Cyclic IMS system: a step forward in food, nutrition and biobased analyses

Published on
February 8, 2021

Wageningen University & Research (WUR) has acquired a new mass spectrometry system, as part of Shared Research Facilities, to be based at the Laboratory of Food Chemistry. The Cyclic IMS mass spectrometer (MS) and compatible desorption electrospray ionization (DESI) source can be used in combination with liquid chromatography (LC). This system promises to be very valuable in projects dealing with food, nutrition and biobased research.

The separation and characterisation of compounds has become increasingly important in research on food and food-related raw materials. One of the key methods to separate, identify and quantify molecules is liquid chromatography coupled to mass spectrometry (LC-MS). A recurring challenge in these LC-MS analyses is the separation of isomers of, for instance peptides, oligosaccharides, phytochemicals and lipids, due to their identical mass and similar chemical properties.

Separation and quantification

The Cyclic IMS is ready to take on this challenge. This new state-of-the-art platform will be the first of its kind to be installed in the Netherlands. And it is one of the most powerful techniques for separating and quantifying individual compounds in complex biological matrices. Integrated into specialized MS systems, ion mobility can separate ions of isomers in the gas phase based on their travelling time through a neutral gas. The travelling time in turn is determined by the chemical structure and three-dimensional conformation of the molecule.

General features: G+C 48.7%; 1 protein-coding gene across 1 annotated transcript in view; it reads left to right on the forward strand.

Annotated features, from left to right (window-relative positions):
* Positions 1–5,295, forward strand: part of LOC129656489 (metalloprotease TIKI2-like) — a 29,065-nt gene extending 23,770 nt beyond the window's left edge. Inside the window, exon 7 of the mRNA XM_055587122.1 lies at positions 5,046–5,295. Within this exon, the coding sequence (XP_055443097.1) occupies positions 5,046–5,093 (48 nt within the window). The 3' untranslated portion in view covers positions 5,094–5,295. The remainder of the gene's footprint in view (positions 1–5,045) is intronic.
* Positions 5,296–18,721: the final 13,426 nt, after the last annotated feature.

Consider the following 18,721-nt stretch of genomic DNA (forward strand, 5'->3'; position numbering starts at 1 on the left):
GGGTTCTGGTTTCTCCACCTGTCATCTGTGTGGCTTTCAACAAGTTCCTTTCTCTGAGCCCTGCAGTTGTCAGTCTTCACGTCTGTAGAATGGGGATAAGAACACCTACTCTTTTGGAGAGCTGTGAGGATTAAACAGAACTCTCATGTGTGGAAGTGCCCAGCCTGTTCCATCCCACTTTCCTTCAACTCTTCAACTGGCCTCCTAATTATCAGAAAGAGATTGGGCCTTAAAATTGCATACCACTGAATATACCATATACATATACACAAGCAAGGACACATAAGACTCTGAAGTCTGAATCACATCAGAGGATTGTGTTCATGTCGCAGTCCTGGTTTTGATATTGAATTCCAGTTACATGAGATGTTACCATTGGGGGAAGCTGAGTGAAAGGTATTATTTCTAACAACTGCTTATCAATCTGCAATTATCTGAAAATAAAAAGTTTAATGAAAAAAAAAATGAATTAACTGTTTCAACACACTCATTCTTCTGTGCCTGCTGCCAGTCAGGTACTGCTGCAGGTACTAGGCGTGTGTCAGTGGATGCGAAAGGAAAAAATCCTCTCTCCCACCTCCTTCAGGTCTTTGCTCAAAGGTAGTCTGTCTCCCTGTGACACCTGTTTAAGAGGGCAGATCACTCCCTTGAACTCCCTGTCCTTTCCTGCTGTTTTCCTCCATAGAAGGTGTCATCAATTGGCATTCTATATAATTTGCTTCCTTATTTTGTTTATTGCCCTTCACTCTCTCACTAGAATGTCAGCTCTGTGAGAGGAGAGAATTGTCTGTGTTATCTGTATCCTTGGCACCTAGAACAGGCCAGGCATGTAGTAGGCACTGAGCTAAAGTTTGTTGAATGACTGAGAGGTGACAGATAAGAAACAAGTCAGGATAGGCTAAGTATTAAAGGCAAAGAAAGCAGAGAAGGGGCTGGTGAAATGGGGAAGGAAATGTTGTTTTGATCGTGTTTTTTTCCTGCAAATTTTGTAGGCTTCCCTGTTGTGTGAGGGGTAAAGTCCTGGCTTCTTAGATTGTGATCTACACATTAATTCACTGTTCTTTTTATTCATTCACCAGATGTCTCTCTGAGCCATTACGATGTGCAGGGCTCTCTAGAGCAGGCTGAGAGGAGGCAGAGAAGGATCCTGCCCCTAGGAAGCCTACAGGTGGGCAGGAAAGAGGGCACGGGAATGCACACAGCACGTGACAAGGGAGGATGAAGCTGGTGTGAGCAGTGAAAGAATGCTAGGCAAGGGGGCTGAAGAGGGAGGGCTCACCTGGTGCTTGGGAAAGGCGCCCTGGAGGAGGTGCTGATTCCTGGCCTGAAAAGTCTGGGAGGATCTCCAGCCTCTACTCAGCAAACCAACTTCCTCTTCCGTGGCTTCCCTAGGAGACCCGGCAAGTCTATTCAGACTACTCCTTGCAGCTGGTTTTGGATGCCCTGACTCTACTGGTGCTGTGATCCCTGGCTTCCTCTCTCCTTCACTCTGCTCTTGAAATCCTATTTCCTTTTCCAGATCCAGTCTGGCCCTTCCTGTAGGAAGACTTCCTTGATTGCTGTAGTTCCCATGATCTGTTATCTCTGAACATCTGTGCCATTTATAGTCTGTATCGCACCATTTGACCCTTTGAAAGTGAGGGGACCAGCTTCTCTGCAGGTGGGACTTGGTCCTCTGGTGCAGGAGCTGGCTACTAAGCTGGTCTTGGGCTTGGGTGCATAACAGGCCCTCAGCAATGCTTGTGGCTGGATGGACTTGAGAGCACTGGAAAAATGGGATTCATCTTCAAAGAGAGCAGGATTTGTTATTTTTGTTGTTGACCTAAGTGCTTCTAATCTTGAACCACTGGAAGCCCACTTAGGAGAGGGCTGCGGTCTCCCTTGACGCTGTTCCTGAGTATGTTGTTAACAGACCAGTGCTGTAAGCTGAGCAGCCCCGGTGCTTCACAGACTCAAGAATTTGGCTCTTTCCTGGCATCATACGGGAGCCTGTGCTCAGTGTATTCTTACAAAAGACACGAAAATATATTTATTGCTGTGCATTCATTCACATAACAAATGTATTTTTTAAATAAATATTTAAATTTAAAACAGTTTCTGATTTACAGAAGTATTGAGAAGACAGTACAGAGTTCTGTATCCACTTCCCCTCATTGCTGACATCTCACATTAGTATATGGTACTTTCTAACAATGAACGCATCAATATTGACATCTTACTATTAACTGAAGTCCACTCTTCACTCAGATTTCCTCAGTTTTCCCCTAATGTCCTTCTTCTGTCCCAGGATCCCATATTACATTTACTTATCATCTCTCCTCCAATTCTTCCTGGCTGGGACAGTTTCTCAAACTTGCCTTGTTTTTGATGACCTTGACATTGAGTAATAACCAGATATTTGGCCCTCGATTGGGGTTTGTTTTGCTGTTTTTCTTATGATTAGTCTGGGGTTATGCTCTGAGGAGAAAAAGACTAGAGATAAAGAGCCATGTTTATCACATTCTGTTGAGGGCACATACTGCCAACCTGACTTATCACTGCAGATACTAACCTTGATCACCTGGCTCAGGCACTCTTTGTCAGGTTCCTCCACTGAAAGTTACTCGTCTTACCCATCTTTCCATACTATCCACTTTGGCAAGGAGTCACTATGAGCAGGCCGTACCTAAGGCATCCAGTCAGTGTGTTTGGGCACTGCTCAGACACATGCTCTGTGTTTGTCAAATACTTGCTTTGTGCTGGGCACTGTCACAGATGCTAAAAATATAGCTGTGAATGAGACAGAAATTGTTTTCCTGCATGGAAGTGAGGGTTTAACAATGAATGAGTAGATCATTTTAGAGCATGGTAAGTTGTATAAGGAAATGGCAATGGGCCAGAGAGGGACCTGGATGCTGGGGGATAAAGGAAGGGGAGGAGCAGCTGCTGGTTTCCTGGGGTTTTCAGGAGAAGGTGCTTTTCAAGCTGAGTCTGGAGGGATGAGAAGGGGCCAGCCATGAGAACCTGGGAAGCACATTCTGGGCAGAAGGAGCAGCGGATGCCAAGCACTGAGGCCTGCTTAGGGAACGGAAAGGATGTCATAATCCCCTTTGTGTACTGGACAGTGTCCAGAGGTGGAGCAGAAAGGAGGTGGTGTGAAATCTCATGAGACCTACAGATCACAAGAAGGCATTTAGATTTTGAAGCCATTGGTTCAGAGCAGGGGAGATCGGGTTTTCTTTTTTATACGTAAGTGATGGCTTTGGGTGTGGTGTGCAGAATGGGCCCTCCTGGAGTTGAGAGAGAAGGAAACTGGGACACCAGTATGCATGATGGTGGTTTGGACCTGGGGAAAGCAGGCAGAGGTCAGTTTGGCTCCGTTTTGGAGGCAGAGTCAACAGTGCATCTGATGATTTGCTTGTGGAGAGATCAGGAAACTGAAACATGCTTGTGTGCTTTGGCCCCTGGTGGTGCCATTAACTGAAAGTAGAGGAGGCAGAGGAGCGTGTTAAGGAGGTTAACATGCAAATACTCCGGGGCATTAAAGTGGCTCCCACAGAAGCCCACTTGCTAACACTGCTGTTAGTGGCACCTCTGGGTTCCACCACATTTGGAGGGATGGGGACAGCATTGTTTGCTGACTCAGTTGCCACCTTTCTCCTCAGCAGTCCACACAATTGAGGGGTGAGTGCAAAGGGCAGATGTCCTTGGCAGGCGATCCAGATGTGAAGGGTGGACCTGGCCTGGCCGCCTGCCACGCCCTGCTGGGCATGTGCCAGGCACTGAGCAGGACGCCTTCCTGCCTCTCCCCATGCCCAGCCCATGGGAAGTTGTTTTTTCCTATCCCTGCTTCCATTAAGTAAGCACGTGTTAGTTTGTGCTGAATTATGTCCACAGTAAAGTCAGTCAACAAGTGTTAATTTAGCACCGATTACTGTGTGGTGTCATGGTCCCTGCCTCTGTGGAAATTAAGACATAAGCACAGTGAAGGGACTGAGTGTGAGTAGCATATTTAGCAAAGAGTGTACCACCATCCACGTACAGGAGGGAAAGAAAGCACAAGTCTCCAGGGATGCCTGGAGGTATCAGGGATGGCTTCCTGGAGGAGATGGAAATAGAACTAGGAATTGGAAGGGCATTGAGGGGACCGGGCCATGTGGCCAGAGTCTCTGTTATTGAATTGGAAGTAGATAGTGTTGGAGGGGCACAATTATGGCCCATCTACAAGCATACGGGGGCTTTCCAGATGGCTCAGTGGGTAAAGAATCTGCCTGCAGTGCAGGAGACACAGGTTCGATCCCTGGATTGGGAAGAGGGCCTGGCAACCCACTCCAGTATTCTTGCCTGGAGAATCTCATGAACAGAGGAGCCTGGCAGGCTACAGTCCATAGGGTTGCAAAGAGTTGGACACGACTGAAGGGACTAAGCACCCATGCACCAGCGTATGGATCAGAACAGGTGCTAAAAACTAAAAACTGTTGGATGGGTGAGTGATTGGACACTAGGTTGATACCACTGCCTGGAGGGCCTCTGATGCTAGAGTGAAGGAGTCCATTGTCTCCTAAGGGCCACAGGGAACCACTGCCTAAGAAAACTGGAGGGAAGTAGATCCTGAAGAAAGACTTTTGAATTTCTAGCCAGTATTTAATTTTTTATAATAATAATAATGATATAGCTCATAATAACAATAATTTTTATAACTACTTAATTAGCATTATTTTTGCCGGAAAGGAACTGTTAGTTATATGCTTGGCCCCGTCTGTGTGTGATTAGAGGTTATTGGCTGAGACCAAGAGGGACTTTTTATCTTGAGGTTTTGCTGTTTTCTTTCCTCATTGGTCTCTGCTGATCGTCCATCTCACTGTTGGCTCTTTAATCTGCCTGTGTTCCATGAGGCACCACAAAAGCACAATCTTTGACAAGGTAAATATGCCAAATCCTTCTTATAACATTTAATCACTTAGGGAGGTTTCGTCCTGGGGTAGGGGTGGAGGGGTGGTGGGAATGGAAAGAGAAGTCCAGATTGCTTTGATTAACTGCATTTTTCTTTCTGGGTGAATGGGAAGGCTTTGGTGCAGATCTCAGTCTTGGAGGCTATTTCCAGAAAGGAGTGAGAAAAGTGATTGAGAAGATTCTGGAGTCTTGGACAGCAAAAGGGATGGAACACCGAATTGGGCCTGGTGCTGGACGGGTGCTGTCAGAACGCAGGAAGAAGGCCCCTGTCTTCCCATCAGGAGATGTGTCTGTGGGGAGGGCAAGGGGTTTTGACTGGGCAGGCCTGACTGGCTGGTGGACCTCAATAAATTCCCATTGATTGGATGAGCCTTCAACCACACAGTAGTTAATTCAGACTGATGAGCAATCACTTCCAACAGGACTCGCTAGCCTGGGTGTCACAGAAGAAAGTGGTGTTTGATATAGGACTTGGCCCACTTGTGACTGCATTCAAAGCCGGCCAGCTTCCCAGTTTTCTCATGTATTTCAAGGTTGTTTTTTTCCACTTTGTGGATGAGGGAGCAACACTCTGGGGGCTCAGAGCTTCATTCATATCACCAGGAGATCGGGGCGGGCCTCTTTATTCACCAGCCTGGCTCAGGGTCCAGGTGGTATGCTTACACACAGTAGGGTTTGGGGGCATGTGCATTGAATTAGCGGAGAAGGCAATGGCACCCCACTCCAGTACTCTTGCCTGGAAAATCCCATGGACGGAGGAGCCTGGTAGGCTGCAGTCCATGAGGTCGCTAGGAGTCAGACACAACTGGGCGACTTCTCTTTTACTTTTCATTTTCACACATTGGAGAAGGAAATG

Studying reactions and modifications of food molecules

The system will be a valuable addition to the analytical capabilities of Wageningen University & Research and the Laboratory of Food Chemistry in particular. It offers researchers the possibility to study, for example, the modification of plant proteins and the way in which food components are modified by chemical, enzymatical or (micro)biological processes. As such, the system will contribute to multiple WUR research topics: circularity, the protein transition, personalized nutrition, and many others.

Shared facilities

The Cyclic IMS system is a co-investment of Wageningen University & Research and Unilever. As part of the Shared Research Facilities equipment, the system will be open for use by organisations from outside of WUR. An organisation’s network of partners and experts is essential to generating innovation. Shared Research Facilities collaborates with Foodvalley NL in making state-of-the-art research equipment available to researchers from all organisations through facility sharing.

This set-up enables users to also directly contact expertise in the fields of films and packaging, storage, food and non-food products, and all the cutting-edge technological possibilities the facilities have to offer. Thus, the latest technological developments are directly accessible to you. Facility sharing offers many other opportunities. Use the search engine to find the facilities you need.

Shared Research Facilities (WUR) collaborates with Foodvalley NL. Together, we make state-of-the-art facilities available for the innovation ecosystem. This new investment is made possible by the ‘Regio Deal Foodvalley’.